"[This] article offers an historical anthropological study of a little-known, mostly Turkish-Sephardi population that settled in Barcelona at the beginning of the twentieth century, attracted by the commercial dynamism of the area around the San Antonio Market.
complete disappearance of the community in the early 1940s has made it
more difficult to reconstruct its history than is the case with some
other Jewish communities in Spain.
Through oral history testimonies and
the location of several dispersed sources, this article provides new
ethnographic and historical information that contributes to recovering
the memory of this Jewish community.
The study is also an attempt to
explain the reasons behind the departure of most of the community's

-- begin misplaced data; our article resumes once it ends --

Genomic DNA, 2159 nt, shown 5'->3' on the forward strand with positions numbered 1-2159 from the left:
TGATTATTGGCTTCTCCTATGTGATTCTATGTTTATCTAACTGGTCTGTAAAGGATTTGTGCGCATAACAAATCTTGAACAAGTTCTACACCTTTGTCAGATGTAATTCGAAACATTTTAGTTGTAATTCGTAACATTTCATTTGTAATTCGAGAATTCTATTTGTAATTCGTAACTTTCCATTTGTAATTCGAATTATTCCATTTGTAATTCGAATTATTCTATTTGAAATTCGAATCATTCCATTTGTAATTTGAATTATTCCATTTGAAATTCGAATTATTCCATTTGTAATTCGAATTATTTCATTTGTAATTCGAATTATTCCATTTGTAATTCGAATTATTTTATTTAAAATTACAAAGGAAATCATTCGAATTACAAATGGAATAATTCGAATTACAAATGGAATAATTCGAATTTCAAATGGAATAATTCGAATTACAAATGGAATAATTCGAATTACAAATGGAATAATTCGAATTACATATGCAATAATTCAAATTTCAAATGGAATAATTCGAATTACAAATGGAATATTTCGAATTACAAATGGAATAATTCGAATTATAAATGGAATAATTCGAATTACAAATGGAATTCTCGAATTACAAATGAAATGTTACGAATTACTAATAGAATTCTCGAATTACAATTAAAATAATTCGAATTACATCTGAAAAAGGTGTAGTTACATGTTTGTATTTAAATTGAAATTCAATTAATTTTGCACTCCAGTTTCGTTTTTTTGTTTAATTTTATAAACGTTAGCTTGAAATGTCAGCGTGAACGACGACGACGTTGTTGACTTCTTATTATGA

members in the early 1940s, after more than 20 years of settlement and
integration in the city of Barcelona.
It shows how the new conditions
introduced by the Francoist authorities had a direct impact on the
ability of community members to make a living.
The restrictions forced
them first to ask for help from the international organizations which
were helping European refugees and ultimately to leave the country."
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